Killing Pablo, Mark Bowden's intoxicating account of the turbulent life of Colombian drug baron Pablo Escobar and his inevitable demise, relates in riveting detail the cataclysmic effect one man can have on the world economy. Finally tracked down and killed in 1992 after a 15-month intense manhunt that had resulted in hundreds of casualties on both sides, Escobar was, ironically, that archetypal American hero, the outlaw, siding with "ordinary people" against the ruling oligarchy (although at his peak Forbes magazine listed him as the seventh-richest person in the world). His break came when the American drug of choice changed from dope to cocaine, a golden, or perhaps powdered, egg exploited by Escobar with resourceful manipulation of officials and politicians--he would offer the classic choice of his silver or his lead. Even when incarcerated at La Catedral prison on a smuggling charge, he turned it into a state within a state. The guards, the army and the police all fell within his pay and he led his operation with a quiet, well-mannered ruthlessness. Until, that is, the Americans took an interest.
Bowden is well-equipped to describe the drawn-out campaign by the intelligence services to assassinate Escobar, having already covered similar territory in the superb Black Hawk Down, which chronicled the disastrous 1993 American operation in Mogadishu. His descriptions of the electronic surveillance that finally ensnared the hounded Don and the shady mutual interests of civilian militia group Los Pepes, the Colombian government forces and the US Delta unit that wore him down, are taut, dramatic and deeply thrilling. While he stops short of claiming that the Americans were present or active in the killing, he admits that Delta knew roughly where Escobar was and were dismissive of the electronic wizardry, pointing out that Escobar was eventually spotted by the naked eye. Though Escobar died, the circumstances he seized upon would be harder to expunge. The troubling, concluding lines of Brecht's The Resistible Rise of Arturo Ui come to mind, referring to a character based on Al Capone and Hitler but who could have been Escobar, "The bastard son is dead but the bitch is still on heat". --David Vincent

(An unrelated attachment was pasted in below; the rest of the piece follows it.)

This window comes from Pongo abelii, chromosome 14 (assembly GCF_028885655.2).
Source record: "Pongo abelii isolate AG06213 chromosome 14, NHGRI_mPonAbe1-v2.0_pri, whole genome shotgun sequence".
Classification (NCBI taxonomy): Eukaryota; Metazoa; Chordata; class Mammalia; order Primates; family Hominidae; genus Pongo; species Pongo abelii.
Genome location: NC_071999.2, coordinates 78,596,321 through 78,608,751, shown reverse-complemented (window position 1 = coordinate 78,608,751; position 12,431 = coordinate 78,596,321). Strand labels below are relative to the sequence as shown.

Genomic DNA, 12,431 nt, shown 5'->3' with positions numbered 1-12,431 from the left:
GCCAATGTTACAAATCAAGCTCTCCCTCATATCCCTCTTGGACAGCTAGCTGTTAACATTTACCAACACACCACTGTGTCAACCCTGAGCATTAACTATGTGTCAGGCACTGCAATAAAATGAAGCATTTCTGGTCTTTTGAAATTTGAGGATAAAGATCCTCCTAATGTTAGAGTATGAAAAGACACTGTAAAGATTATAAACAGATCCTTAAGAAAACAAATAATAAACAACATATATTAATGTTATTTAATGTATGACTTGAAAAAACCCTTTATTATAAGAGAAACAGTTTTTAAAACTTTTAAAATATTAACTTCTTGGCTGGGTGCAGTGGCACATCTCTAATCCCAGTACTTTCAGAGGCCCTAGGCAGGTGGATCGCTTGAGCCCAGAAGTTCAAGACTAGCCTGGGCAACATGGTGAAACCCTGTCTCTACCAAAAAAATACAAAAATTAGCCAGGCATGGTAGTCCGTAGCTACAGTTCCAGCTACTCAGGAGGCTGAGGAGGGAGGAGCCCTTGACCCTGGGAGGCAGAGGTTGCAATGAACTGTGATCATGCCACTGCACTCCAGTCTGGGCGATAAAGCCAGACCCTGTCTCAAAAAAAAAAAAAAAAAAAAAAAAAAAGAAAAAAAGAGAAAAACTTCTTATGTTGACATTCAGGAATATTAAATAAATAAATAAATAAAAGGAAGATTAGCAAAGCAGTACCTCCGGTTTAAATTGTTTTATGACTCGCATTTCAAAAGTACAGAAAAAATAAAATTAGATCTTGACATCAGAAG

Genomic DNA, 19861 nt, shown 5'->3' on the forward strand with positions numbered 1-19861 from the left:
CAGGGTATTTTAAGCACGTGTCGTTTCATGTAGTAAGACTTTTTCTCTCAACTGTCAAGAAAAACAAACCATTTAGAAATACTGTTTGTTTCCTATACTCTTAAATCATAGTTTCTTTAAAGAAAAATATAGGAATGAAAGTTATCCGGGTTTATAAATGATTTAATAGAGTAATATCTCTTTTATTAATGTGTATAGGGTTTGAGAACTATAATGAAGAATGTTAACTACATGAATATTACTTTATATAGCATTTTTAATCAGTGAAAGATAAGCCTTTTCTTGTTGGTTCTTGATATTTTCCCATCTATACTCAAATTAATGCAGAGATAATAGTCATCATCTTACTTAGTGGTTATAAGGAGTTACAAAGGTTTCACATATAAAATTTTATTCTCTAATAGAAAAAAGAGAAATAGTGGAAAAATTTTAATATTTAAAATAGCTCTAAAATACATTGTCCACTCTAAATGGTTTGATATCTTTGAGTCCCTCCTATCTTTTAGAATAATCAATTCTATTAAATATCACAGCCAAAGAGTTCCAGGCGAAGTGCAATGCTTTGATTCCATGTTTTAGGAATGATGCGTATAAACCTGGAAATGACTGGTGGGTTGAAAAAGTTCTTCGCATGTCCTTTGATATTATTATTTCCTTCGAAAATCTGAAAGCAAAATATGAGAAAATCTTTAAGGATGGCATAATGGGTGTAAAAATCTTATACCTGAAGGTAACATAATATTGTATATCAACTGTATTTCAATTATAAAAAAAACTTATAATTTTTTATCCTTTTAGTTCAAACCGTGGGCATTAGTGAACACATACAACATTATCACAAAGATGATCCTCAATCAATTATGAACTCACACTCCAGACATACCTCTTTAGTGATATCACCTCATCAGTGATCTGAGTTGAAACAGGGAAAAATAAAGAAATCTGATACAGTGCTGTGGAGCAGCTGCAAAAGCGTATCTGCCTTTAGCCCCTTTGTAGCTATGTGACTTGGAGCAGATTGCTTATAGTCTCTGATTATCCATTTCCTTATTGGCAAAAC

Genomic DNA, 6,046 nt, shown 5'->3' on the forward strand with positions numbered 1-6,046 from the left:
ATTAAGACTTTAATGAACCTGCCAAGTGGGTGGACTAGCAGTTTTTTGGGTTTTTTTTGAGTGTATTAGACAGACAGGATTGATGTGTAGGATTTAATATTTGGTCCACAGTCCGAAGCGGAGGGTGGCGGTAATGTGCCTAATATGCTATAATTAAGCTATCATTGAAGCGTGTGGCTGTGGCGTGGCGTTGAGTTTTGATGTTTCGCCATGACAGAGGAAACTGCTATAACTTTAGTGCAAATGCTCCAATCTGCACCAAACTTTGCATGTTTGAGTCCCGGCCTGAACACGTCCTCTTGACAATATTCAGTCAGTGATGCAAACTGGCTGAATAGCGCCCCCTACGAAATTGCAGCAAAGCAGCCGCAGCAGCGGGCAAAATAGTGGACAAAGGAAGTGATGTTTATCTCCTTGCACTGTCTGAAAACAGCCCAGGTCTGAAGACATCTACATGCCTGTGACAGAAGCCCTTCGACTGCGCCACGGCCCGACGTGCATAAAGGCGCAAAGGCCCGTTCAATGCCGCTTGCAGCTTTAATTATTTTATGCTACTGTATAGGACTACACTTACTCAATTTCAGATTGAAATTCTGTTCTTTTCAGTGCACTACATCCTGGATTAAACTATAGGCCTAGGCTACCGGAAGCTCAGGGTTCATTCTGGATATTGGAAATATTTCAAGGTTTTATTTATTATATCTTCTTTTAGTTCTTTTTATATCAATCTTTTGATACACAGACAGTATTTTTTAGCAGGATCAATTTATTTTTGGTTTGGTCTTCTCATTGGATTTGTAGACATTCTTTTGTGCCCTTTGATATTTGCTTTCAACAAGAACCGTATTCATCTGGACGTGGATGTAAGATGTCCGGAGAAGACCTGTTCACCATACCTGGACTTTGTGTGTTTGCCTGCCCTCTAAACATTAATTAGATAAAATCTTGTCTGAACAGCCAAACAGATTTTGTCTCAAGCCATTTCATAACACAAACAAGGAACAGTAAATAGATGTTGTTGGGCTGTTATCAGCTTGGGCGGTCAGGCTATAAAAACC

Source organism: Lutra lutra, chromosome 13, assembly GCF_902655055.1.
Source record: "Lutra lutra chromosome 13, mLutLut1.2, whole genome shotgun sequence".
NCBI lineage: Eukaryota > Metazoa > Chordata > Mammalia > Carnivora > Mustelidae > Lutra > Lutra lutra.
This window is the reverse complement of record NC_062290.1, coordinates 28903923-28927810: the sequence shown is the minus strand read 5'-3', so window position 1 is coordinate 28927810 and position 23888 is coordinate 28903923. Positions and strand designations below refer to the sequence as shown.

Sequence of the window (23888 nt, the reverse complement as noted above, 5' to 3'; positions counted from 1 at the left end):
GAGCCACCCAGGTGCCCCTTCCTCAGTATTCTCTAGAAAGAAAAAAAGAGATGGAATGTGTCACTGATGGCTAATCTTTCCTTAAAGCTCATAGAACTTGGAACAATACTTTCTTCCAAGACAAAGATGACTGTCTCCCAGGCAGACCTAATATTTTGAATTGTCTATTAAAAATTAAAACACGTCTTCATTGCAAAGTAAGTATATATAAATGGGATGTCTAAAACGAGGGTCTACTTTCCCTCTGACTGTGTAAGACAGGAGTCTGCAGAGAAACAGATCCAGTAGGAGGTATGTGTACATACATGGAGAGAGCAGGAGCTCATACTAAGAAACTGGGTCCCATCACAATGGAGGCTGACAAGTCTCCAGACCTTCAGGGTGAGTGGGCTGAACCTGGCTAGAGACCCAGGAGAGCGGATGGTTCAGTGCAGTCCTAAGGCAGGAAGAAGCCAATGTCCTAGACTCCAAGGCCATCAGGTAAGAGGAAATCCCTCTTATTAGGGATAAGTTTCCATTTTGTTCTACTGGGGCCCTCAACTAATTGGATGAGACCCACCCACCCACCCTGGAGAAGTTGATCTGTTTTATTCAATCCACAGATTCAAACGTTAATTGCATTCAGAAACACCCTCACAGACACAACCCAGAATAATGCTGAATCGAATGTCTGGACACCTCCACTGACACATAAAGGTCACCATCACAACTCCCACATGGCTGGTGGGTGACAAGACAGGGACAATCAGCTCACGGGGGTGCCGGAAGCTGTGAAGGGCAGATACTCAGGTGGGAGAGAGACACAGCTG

The first title from Atlantic Books, Killing Pablo pins their ambitious trade credentials firmly to the mast and should make their rivals just that little bit nervous. Charting the rise and fall of Colombian drugs baron Pablo Escobar, Bowden's account is firmly in the factual bestseller mould: contemporary, colourful and addictive. Escobar's career was an extraordinary one: he was an elected member of parliament, and built roads, houses and hospitals. He was a hero to the poor. He was also "the richest and most powerful criminal in history", head of a brutal crime organisation holding a country to ransom. The efforts to bring Escobar to justice involved covert action by US Special Forces and intelligence services and is a story which, until now, has never been told in detail. Bowden had access to highly classified documents to compile this authoritative account, as well as secret surveillance footage, wire tap transcripts and he interviewed all of the major players in the case. The result is a colourful and absorbing account of true crime, corruption and an international manhunt, written with excitement and flair.. Pablo should prove a trade killer.